Book Review - The Promise Doctrine (A guidebook and system for consistently delivering on your promises!) by Craig P. Womack and Jason W. Womack
With all the things we have coming into us each day, it's easy to say "I promise to do x" and then just sort of forget about it. But doing that repeatedly causes your reputation and authenticity to take a serious hit. Craig P. Womack and Jason W. Womack cover this situation in their new book The Promise Doctrine (A guidebook and system for consistently delivering on your promises!). Given my recent track record on delivering on promises, this was a timely (and excellent) read and review for me.
Chapter 1 - What's On Your Promise "Plate"?
Chapter 2 - Why This, Why Now?
Chapter 3 - So, Let's Get Started
Chapter 4 - Promise Making
Chapter 5 - The Promise Journey
Chapter 6 - The Promise Doctrine
- Element One - PROMISE
- Element Two - PERFORM
- Element Three - HURDLES
- Element Four - RENEGOTIATE
- Element Five - TRUST
- Element Six - CELEBRATE
The Promise Guide
First off, the Womacks set up the reason why making *and keeping* promises is important. Promises are similar to goals, in that once you make a promise, you need to be able to take the necessary steps to follow through and complete the action. When you make promises without the intention (or the plans) to keep them, people start to doubt your reliability and truthfulness. And once you've lost that, it's very hard to regain. It's best to treat those promises as "to do's" that are not open for failure. If a promise isn't unfolding like you anticipated, then you renegotiate to reset expectations. But you do *not* just "not do it".
There were a couple of elements here that I had never associated with promise making and keeping. One is to view a promise as a goal. A goal is really just a promise to yourself (or someone else) that you will accomplish something. When I think of promise keeping as goal setting, it puts me on somewhat more familiar ground on how to make sure I bring the promise to fulfillment. The other element I had not thought of was treating promises as "to do" items a la the "Getting Things Done" methodology. Mind sweeps to get all your promises down on paper empty your mind so that you're not leaking mental energy trying to remember everything. Once they're down on paper, it's much easier to track each one and figure out what needs to be done next to keep things on track.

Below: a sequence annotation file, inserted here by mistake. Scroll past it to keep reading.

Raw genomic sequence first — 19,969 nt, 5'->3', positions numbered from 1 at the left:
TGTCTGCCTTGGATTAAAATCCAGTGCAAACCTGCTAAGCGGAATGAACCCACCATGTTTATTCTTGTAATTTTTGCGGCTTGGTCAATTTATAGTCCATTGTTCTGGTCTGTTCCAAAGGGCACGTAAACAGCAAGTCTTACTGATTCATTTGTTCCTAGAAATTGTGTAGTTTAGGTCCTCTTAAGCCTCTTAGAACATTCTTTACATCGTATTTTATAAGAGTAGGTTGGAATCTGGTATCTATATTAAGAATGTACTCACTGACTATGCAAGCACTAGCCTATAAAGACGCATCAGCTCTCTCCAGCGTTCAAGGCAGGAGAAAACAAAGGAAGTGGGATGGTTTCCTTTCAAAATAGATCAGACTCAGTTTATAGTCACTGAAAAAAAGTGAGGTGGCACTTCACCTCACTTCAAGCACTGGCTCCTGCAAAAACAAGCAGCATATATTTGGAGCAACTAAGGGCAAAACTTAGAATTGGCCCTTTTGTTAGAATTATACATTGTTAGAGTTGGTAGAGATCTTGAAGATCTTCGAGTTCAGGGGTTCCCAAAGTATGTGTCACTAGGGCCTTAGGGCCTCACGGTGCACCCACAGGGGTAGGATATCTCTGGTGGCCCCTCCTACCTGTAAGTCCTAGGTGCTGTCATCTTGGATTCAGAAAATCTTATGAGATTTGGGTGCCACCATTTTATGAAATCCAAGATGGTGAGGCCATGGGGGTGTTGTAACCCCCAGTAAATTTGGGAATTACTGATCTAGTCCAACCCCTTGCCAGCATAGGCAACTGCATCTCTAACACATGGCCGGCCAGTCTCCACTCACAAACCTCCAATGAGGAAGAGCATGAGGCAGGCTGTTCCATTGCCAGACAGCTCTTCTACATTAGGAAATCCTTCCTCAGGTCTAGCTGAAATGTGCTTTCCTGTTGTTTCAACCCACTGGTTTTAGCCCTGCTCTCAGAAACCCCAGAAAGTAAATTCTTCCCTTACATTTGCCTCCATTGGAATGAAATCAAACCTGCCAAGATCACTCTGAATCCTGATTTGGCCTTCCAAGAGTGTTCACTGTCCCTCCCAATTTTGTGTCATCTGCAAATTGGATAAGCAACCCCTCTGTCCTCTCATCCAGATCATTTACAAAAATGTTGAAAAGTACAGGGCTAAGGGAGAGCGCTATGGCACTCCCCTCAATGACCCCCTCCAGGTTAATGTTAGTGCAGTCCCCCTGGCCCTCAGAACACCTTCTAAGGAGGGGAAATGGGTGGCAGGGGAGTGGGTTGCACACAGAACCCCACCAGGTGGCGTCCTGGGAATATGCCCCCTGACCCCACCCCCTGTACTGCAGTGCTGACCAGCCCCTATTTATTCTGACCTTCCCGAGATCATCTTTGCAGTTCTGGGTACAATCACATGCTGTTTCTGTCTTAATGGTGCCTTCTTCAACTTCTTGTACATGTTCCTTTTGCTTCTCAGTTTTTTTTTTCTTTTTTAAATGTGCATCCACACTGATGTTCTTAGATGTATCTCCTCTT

The Promise Doctrine isn't some complex system or "way out of left field" new-age philosophy. It's just solid information on how to stay real to yourself and others by delivering on things that you promise to do and perform. Simply recognizing promises in the way that Craig and Jason outline helps you see the problem for what it is, and puts you on a solid path for getting things back where they should be. An excellent read...
Obtained From: Author